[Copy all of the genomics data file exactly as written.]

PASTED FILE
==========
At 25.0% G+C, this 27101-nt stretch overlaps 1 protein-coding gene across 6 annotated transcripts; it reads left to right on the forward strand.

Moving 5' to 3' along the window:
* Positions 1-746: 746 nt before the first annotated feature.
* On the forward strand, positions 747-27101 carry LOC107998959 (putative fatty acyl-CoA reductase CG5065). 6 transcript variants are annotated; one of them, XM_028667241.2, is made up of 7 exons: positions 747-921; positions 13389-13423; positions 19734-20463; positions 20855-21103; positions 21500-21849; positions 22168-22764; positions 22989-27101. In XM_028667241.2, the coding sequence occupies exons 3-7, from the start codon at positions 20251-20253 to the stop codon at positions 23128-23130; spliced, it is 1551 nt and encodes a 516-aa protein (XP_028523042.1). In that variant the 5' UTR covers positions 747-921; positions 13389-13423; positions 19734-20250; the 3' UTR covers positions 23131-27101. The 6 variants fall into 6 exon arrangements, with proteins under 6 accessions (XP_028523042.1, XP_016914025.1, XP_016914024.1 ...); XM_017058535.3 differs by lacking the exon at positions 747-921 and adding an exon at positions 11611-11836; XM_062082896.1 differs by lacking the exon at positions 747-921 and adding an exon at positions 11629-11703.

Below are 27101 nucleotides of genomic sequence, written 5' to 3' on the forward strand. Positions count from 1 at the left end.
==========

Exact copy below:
At 25.0% G+C, this 27101-nt stretch overlaps 1 protein-coding gene across 6 annotated transcripts; it reads left to right on the forward strand.

Moving 5' to 3' along the window:
* Positions 1-746: 746 nt before the first annotated feature.
* On the forward strand, positions 747-27101 carry LOC107998959 (putative fatty acyl-CoA reductase CG5065). 6 transcript variants are annotated; one of them, XM_028667241.2, is made up of 7 exons: positions 747-921; positions 13389-13423; positions 19734-20463; positions 20855-21103; positions 21500-21849; positions 22168-22764; positions 22989-27101. In XM_028667241.2, the coding sequence occupies exons 3-7, from the start codon at positions 20251-20253 to the stop codon at positions 23128-23130; spliced, it is 1551 nt and encodes a 516-aa protein (XP_028523042.1). In that variant the 5' UTR covers positions 747-921; positions 13389-13423; positions 19734-20250; the 3' UTR covers positions 23131-27101. The 6 variants fall into 6 exon arrangements, with proteins under 6 accessions (XP_028523042.1, XP_016914025.1, XP_016914024.1 ...); XM_017058535.3 differs by lacking the exon at positions 747-921 and adding an exon at positions 11611-11836; XM_062082896.1 differs by lacking the exon at positions 747-921 and adding an exon at positions 11629-11703.

Below are 27101 nucleotides of genomic sequence, written 5' to 3' on the forward strand. Positions count from 1 at the left end.